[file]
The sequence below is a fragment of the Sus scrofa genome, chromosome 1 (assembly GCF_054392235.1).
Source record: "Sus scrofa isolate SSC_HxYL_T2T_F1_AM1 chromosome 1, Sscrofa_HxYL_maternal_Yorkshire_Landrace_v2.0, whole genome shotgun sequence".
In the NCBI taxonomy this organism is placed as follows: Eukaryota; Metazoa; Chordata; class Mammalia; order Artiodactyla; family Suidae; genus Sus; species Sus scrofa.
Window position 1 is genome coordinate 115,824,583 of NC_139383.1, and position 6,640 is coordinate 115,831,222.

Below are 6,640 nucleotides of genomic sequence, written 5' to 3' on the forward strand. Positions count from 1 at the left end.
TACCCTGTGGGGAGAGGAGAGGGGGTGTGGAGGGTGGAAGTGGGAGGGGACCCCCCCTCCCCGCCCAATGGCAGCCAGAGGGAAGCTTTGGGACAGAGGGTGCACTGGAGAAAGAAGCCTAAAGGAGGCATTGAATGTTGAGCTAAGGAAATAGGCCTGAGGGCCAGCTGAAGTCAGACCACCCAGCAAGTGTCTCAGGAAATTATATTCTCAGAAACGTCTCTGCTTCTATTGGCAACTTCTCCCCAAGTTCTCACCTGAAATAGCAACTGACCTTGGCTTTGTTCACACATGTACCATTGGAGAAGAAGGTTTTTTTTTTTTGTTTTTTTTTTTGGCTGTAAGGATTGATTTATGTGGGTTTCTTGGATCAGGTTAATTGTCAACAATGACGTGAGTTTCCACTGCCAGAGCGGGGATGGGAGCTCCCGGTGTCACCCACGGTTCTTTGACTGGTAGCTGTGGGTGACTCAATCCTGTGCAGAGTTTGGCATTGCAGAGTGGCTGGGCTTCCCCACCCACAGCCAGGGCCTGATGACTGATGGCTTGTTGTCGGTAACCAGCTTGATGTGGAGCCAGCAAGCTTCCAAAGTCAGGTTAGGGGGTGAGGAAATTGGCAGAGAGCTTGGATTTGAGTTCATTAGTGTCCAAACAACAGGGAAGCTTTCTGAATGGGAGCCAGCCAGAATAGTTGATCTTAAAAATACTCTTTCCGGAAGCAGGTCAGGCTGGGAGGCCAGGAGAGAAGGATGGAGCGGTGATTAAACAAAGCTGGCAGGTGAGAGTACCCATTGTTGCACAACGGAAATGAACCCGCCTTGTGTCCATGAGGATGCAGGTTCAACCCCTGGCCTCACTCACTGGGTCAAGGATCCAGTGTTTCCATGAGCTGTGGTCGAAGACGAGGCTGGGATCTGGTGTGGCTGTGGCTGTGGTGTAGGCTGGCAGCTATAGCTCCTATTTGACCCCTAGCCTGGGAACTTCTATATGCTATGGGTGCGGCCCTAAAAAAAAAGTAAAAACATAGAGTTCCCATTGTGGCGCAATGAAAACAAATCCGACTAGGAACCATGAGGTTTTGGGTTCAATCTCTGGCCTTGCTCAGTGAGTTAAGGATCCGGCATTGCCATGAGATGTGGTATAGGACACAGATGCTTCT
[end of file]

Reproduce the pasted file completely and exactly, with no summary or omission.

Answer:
The sequence below is a fragment of the Sus scrofa genome, chromosome 1 (assembly GCF_054392235.1).
Source record: "Sus scrofa isolate SSC_HxYL_T2T_F1_AM1 chromosome 1, Sscrofa_HxYL_maternal_Yorkshire_Landrace_v2.0, whole genome shotgun sequence".
In the NCBI taxonomy this organism is placed as follows: Eukaryota; Metazoa; Chordata; class Mammalia; order Artiodactyla; family Suidae; genus Sus; species Sus scrofa.
Window position 1 is genome coordinate 115,824,583 of NC_139383.1, and position 6,640 is coordinate 115,831,222.

Below are 6,640 nucleotides of genomic sequence, written 5' to 3' on the forward strand. Positions count from 1 at the left end.
TACCCTGTGGGGAGAGGAGAGGGGGTGTGGAGGGTGGAAGTGGGAGGGGACCCCCCCTCCCCGCCCAATGGCAGCCAGAGGGAAGCTTTGGGACAGAGGGTGCACTGGAGAAAGAAGCCTAAAGGAGGCATTGAATGTTGAGCTAAGGAAATAGGCCTGAGGGCCAGCTGAAGTCAGACCACCCAGCAAGTGTCTCAGGAAATTATATTCTCAGAAACGTCTCTGCTTCTATTGGCAACTTCTCCCCAAGTTCTCACCTGAAATAGCAACTGACCTTGGCTTTGTTCACACATGTACCATTGGAGAAGAAGGTTTTTTTTTTTTGTTTTTTTTTTTGGCTGTAAGGATTGATTTATGTGGGTTTCTTGGATCAGGTTAATTGTCAACAATGACGTGAGTTTCCACTGCCAGAGCGGGGATGGGAGCTCCCGGTGTCACCCACGGTTCTTTGACTGGTAGCTGTGGGTGACTCAATCCTGTGCAGAGTTTGGCATTGCAGAGTGGCTGGGCTTCCCCACCCACAGCCAGGGCCTGATGACTGATGGCTTGTTGTCGGTAACCAGCTTGATGTGGAGCCAGCAAGCTTCCAAAGTCAGGTTAGGGGGTGAGGAAATTGGCAGAGAGCTTGGATTTGAGTTCATTAGTGTCCAAACAACAGGGAAGCTTTCTGAATGGGAGCCAGCCAGAATAGTTGATCTTAAAAATACTCTTTCCGGAAGCAGGTCAGGCTGGGAGGCCAGGAGAGAAGGATGGAGCGGTGATTAAACAAAGCTGGCAGGTGAGAGTACCCATTGTTGCACAACGGAAATGAACCCGCCTTGTGTCCATGAGGATGCAGGTTCAACCCCTGGCCTCACTCACTGGGTCAAGGATCCAGTGTTTCCATGAGCTGTGGTCGAAGACGAGGCTGGGATCTGGTGTGGCTGTGGCTGTGGTGTAGGCTGGCAGCTATAGCTCCTATTTGACCCCTAGCCTGGGAACTTCTATATGCTATGGGTGCGGCCCTAAAAAAAAAGTAAAAACATAGAGTTCCCATTGTGGCGCAATGAAAACAAATCCGACTAGGAACCATGAGGTTTTGGGTTCAATCTCTGGCCTTGCTCAGTGAGTTAAGGATCCGGCATTGCCATGAGATGTGGTATAGGACACAGATGCTTCT